National Union Radio and Electronic Tubes
October 1944 Radio News

October 1944 Radio News
October 1944 Radio News Cover - RF Cafe[Table of Contents]

Wax nostalgic about and learn from the history of early electronics. See articles from Radio & Television News, published 1919-1959. All copyrights hereby acknowledged.

Special Insert: Radio-Electronic Engineering Department

Being the old guy I am, seeing the tag line "No Sweater Girls, Please" in this 1944 National Union Radio and Tubes company advertisement in Radio News magazine reminded me of a comedian's bit about Sweater Girls. The reference could be interpreted as a slight to women of certain physical attributes, but in this case it was a play on a popular theme in Hollywood. The actual message pertained to how contaminant-free National Union kept its vacuum tube assembly areas. Radio News, being by default a men's magazine since in the day most electronics professional and hobbyists were male, and seeing what would today be considered sexist or misogynistic was not uncommon. Take a look at some of the comics that appeared to see what I mean. Most of the jokes were on men though; that kind of humor was also OK back then. Now jokes about men (dare I also specify White men?) are the only socially acceptable form of humor. Since I might already be in deep doodoo, I'll go ahead and repeat that aforementioned comedian's about a gallivanting guy he knows: "That guy no sooner has an innocent sweater girl alone than he's trying to pull the wool over her eyes."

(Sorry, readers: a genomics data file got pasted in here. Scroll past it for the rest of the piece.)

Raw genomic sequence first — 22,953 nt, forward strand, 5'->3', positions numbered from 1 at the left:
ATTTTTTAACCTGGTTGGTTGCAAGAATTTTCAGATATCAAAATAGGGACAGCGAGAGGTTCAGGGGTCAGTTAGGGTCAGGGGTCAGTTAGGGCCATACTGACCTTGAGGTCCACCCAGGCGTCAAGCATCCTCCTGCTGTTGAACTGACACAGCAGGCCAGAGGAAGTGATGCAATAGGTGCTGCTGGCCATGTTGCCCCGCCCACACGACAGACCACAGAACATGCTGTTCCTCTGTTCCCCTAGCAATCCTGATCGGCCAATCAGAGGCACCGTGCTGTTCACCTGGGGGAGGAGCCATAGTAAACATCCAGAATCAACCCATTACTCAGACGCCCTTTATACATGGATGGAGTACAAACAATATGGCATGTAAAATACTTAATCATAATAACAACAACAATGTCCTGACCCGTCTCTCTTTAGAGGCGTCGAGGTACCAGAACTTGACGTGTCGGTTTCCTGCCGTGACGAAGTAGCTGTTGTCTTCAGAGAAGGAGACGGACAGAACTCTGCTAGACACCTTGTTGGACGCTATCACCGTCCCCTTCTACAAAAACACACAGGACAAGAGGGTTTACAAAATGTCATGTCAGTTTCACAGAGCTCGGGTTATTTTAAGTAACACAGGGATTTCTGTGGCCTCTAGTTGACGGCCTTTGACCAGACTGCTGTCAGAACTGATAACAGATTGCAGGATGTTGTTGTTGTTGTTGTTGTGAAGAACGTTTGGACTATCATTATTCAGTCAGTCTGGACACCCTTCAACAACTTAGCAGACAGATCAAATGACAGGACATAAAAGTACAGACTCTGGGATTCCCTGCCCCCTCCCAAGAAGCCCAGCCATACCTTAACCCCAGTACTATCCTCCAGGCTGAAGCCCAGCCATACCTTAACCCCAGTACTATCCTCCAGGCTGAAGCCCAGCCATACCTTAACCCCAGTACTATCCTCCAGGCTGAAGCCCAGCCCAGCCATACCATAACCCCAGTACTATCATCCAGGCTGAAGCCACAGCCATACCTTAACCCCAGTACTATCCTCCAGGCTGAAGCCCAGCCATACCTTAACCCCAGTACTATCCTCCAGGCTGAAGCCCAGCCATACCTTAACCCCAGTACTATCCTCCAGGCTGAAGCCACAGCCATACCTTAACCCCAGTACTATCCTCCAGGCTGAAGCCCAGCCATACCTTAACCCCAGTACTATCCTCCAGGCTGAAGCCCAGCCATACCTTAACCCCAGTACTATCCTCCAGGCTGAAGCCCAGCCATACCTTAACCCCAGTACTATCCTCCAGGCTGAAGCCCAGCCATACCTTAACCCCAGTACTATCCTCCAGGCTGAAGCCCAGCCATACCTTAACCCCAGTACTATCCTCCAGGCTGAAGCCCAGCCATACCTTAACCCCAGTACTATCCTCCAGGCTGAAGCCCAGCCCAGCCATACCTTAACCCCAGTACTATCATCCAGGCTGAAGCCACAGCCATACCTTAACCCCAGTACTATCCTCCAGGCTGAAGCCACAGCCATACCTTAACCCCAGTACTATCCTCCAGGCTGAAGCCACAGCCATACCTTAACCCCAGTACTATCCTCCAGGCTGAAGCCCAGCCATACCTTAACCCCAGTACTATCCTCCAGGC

Here is the September 1944 National Union Radio Company ad and also a news item in the November 1944 issue of Radio−Craft magazine..

National Union Radio and Electronic Tubes Ad

National Union Radio and Electronic Tubes, October 1944 Radio News - RF CafeNo Sweater Girls, Please

Electronic tubes are as sensitive to lint, dust and minute particles of foreign matter, as a hay fever sufferer is to pollen. Unless the most stringent precautions are taken to keep tube parts free from impurities, trouble is sure to follow. Trouble - such as noisy receivers ... discoloration or spots on the screen in cathode-ray tubes ... power failure in transmitting tubes.

That is why National Union engineers go the limit to assure absolute cleanliness all along the production line. As an example, the model N. U. cathode spray room, pictured above, is not only clean - it's hospital clean, No fuzzy sweaters or lint-shedding dresses are worn here; There is no dust, no dirt, because it's air-conditioned. Humidity and temperature are precisely controlled. The whole room is washed from ceiling to floor once a week. Then, to make sure, the individual parts are sterilized - some in boiling water - others in special solvents - still others by hydrogen firing.

Even should other factors be equal, the cleaner tube is the better tube. Remember this - and count on National Union.

National Union Radio Corporation, Newark, N.J.

Factories: Newark and Maplewood, N. J.; Lansdale and Robesonia, Pa. 

National Union Radio and Electronic Tubes

Transmitting, Cathode Ray, Receiving, Special Purpose Tubes • Condensers •Volume Controls • Photo Electric Cells • Panel Lamps • Flashlight Bulbs



Posted April 7, 2021